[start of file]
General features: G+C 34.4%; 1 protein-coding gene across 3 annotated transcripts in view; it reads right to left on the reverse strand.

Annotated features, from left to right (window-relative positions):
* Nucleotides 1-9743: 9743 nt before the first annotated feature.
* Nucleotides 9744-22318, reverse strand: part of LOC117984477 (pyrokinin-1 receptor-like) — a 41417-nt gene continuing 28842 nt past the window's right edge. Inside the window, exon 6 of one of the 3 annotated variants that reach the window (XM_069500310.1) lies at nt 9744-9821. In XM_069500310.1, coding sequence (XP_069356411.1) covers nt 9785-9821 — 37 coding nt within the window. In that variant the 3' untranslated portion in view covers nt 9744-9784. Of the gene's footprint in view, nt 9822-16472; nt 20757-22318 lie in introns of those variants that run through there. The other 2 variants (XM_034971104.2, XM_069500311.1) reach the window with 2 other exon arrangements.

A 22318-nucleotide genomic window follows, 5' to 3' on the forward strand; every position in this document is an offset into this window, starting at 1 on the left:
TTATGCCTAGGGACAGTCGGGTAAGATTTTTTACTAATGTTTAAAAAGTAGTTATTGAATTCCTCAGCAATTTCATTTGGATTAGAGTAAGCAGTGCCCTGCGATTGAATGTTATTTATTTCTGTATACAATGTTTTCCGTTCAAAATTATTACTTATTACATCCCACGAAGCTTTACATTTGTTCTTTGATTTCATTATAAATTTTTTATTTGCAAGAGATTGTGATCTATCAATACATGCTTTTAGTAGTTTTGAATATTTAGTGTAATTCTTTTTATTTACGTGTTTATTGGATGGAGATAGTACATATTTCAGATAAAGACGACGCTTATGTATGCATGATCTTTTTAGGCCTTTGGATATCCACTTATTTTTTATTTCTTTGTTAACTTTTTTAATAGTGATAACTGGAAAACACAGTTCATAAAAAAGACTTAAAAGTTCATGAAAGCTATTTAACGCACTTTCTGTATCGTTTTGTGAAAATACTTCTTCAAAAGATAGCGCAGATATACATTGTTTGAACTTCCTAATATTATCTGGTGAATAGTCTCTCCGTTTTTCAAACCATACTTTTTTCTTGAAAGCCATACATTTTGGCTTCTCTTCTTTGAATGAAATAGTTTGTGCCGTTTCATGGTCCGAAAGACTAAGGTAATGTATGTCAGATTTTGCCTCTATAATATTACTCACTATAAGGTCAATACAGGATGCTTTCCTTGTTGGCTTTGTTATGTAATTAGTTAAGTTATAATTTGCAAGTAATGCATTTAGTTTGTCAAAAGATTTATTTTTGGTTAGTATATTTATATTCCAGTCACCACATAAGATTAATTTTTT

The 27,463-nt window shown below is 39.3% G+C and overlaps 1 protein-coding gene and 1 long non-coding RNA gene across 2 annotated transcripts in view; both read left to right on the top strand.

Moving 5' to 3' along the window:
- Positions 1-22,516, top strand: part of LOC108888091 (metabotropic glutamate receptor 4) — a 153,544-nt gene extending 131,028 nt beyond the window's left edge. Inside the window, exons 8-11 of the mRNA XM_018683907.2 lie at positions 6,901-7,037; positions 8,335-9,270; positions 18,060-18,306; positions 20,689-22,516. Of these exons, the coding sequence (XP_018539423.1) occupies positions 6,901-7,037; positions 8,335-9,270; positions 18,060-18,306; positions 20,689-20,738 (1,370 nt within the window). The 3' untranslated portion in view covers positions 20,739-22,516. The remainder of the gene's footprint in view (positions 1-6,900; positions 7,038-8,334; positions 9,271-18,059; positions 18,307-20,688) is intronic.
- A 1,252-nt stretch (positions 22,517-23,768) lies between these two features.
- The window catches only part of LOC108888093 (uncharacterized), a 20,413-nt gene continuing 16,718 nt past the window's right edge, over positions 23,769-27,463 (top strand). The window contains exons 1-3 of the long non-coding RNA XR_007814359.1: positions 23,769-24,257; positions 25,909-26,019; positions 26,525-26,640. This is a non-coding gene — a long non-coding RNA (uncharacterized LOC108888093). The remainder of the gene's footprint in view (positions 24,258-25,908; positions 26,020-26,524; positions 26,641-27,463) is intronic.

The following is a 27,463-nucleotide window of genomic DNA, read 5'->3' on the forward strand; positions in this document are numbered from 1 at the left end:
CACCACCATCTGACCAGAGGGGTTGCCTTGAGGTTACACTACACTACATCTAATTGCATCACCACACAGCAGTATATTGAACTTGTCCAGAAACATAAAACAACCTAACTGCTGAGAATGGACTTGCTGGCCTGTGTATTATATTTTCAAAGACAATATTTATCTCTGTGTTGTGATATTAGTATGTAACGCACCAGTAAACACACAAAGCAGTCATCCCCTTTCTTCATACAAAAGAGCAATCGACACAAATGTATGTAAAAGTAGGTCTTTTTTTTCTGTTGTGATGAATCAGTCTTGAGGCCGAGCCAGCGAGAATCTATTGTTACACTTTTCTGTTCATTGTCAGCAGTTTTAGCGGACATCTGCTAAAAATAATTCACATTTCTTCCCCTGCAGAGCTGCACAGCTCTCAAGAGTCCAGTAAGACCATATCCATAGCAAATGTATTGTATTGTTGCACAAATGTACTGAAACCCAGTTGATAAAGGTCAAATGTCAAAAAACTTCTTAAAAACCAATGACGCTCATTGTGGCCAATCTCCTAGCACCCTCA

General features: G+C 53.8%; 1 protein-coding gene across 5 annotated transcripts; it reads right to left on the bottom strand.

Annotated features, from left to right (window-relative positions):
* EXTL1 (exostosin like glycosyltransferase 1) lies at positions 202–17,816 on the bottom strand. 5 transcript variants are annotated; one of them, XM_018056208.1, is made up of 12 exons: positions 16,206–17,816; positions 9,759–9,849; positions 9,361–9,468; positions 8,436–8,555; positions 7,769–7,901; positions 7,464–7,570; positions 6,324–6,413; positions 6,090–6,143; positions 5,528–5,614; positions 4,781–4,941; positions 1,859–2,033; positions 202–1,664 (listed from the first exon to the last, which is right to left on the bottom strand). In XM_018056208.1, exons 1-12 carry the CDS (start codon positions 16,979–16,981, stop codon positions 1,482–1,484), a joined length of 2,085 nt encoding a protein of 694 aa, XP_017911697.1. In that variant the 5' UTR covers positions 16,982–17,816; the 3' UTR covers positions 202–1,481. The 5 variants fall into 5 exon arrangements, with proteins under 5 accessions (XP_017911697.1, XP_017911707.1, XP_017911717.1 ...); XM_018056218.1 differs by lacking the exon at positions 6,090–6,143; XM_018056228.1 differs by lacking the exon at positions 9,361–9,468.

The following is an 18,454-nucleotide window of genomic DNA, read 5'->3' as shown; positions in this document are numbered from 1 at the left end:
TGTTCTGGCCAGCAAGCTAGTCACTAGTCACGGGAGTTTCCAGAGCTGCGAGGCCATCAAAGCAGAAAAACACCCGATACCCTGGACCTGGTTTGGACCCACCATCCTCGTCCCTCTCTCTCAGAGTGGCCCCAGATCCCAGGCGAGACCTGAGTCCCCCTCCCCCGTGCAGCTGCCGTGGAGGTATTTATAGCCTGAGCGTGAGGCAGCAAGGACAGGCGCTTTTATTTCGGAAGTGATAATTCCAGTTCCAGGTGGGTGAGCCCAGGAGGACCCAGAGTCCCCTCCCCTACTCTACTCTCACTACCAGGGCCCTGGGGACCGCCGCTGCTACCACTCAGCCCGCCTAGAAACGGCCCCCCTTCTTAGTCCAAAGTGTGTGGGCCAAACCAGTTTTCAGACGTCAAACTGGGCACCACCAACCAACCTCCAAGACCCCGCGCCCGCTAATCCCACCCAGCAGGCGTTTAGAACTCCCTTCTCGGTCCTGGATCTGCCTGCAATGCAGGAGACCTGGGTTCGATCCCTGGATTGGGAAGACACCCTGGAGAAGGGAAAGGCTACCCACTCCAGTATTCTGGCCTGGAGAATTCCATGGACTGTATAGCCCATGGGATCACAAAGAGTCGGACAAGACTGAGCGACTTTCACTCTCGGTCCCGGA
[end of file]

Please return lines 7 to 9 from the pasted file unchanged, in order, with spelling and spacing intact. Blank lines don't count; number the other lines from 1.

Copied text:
The 27,463-nt window shown below is 39.3% G+C and overlaps 1 protein-coding gene and 1 long non-coding RNA gene across 2 annotated transcripts in view; both read left to right on the top strand.

Moving 5' to 3' along the window:
- Positions 1-22,516, top strand: part of LOC108888091 (metabotropic glutamate receptor 4) — a 153,544-nt gene extending 131,028 nt beyond the window's left edge. Inside the window, exons 8-11 of the mRNA XM_018683907.2 lie at positions 6,901-7,037; positions 8,335-9,270; positions 18,060-18,306; positions 20,689-22,516. Of these exons, the coding sequence (XP_018539423.1) occupies positions 6,901-7,037; positions 8,335-9,270; positions 18,060-18,306; positions 20,689-20,738 (1,370 nt within the window). The 3' untranslated portion in view covers positions 20,739-22,516. The remainder of the gene's footprint in view (positions 1-6,900; positions 7,038-8,334; positions 9,271-18,059; positions 18,307-20,688) is intronic.